Striking a balance on electoral boundaries

Richard Froese
South Peace News

What is fair and equitable representation for rural regions in the provincial legislature?
Is fair and equitable representation important, valid, or essential in rural areas where the population is much more sparse and communities are smaller and farther apart?
Those are the questions residents may ask as the Alberta Electoral Boundaries Commission reviews the provincial map to propose the new districts.
New boundaries would take effect in the next provincial election that must be held on or before May 31, 2019.
The interim report proposes that the Lesser Slave Lake riding, with the towns of High Prairie and Slave Lake, be maintained with slightly altered boundaries on the north and east sides. That pleases residents after some may have feared that the riding could have been amalgamated or expanded.
When the commission and review were announced in January, Big Lakes County Reeve Ken Matthews predicted that the Lesser Slave Lake riding could be lost and expanded to reach the population average of 46,698.
However, to the west, the current Dunvegan – Central Peace – Notley could drop the name Dunvegan and include communities west of Grande Prairie such as Wembley, Beaverlodge, and Hythe. Historically and geographically, those towns have longtime connections to Grande Prairie, not with Falher and Fairview.
It must be quite the job to dissect the province into a jigsaw puzzle and make sure everything fits with regional connections and interests.
If northern ridings were designed to meet the population average, the boundaries would be much larger and the MLAs would travel additional hundreds of kilometers to reach all the points in the constituency.
“Our interim report strikes a balance between population numbers and public interest,” commission chair Justice Myra Bielby says in a news release dated May 25.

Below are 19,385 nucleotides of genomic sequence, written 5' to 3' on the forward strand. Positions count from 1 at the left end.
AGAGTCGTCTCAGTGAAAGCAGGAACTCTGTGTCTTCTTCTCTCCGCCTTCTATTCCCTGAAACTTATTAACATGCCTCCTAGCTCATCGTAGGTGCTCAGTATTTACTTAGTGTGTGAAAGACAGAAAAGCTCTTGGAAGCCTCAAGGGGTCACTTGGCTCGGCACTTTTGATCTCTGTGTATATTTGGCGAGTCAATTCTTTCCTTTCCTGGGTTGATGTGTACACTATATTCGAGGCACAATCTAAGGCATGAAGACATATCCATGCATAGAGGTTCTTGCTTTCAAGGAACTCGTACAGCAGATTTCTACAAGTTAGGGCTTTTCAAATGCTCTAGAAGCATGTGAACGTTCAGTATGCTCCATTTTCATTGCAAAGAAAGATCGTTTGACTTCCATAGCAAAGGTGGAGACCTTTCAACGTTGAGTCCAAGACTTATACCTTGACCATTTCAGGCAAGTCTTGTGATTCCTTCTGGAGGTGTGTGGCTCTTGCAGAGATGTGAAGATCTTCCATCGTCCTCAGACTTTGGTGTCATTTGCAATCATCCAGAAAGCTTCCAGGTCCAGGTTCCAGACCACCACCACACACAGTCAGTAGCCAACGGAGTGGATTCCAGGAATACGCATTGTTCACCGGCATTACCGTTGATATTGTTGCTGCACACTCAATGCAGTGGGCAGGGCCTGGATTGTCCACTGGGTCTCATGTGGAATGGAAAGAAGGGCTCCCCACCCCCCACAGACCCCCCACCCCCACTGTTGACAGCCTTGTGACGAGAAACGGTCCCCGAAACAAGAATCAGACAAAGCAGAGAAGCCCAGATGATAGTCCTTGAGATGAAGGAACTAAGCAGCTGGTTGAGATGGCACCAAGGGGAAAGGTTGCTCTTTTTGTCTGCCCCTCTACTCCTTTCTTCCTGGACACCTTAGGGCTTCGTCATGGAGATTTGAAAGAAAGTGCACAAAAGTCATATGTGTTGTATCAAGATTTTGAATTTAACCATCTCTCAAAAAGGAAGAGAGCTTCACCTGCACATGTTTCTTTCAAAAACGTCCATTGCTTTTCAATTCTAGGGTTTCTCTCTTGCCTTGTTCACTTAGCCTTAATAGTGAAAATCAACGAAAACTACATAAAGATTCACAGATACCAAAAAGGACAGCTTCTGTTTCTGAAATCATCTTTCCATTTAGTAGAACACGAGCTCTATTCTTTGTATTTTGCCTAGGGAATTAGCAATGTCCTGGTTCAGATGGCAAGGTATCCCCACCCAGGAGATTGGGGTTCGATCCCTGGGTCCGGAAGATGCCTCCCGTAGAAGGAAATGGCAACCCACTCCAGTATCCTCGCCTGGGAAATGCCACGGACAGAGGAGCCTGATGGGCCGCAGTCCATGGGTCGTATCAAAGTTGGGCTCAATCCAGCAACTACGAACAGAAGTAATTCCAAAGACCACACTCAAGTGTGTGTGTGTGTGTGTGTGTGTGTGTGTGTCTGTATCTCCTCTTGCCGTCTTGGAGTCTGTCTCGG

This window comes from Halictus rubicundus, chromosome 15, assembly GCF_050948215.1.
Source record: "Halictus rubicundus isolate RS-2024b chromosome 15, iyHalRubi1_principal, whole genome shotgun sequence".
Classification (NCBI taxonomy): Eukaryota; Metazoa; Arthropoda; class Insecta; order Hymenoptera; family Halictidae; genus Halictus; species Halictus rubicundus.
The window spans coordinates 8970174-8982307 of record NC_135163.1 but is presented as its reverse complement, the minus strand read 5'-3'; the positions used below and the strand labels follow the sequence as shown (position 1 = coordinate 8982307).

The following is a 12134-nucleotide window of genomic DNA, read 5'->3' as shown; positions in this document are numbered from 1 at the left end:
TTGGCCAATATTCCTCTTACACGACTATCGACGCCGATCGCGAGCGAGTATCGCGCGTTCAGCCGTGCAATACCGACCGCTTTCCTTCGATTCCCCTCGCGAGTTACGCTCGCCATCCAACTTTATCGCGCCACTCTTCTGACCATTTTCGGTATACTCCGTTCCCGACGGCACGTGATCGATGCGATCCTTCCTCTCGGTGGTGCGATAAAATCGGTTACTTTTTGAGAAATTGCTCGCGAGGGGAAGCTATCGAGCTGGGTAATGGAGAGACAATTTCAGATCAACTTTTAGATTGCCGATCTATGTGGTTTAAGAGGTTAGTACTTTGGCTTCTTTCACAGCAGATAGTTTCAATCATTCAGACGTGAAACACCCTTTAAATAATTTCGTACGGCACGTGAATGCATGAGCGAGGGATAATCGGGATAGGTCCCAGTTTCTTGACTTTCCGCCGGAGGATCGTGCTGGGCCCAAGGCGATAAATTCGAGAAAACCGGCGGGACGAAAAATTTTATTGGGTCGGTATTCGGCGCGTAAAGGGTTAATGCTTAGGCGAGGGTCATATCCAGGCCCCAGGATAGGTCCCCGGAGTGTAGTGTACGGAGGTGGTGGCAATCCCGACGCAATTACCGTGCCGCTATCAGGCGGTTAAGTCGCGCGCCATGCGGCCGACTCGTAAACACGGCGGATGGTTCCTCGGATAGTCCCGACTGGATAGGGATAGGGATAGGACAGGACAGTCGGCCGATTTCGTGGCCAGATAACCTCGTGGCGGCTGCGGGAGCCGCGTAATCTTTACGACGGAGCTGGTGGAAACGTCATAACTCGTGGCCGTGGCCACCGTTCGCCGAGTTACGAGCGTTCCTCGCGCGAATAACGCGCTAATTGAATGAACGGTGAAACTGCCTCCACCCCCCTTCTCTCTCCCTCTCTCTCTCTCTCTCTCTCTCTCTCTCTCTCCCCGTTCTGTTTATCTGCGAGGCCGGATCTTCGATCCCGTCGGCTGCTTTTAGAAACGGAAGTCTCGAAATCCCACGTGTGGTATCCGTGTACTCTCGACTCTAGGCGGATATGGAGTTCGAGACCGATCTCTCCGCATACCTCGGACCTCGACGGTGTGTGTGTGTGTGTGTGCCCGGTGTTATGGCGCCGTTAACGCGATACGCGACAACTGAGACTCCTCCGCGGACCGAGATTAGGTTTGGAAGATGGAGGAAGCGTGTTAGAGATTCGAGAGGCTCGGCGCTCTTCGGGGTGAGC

But where is the public and community interest in the proposed configuration for Central Peace? If the proposed boundaries are accepted, voters could elect a candidate based in one of those neighbouring communities outside Grande Prairie.
So what kind of representation would Falher and the Smoky River region have with that?
Electing a candidate from west of the Swan City would give the greater Grande Prairie area twice the representation, and little for the eastern and northern communities.
Falher has more connections and interest with High Prairie, not with the surrounding communities of Grande Prairie.
Vice versa, if voters choose a candidate from the Falher area, people in the Beaverlodge region would feel isolated.
They would rather relate to an MLA in Grande Prairie than points north or in the far east of the electoral division.
No doubt, the proposed map of Central Peace – Notley will get more opposition and response than the Lesser Slave Lake riding.
Residents and local governments need to speak up and let their opposition and concerns be heard.
Oral presentations can be made at a public hearing in Grande Prairie on July 12.
However, residents in both ridings are fortunate that the two constituencies have survived to the current status, considering that their populations are well below the average.
Citizens are also invited to file written submissions on the recommendations in the interim report until July 8.
For more information, visit the website at

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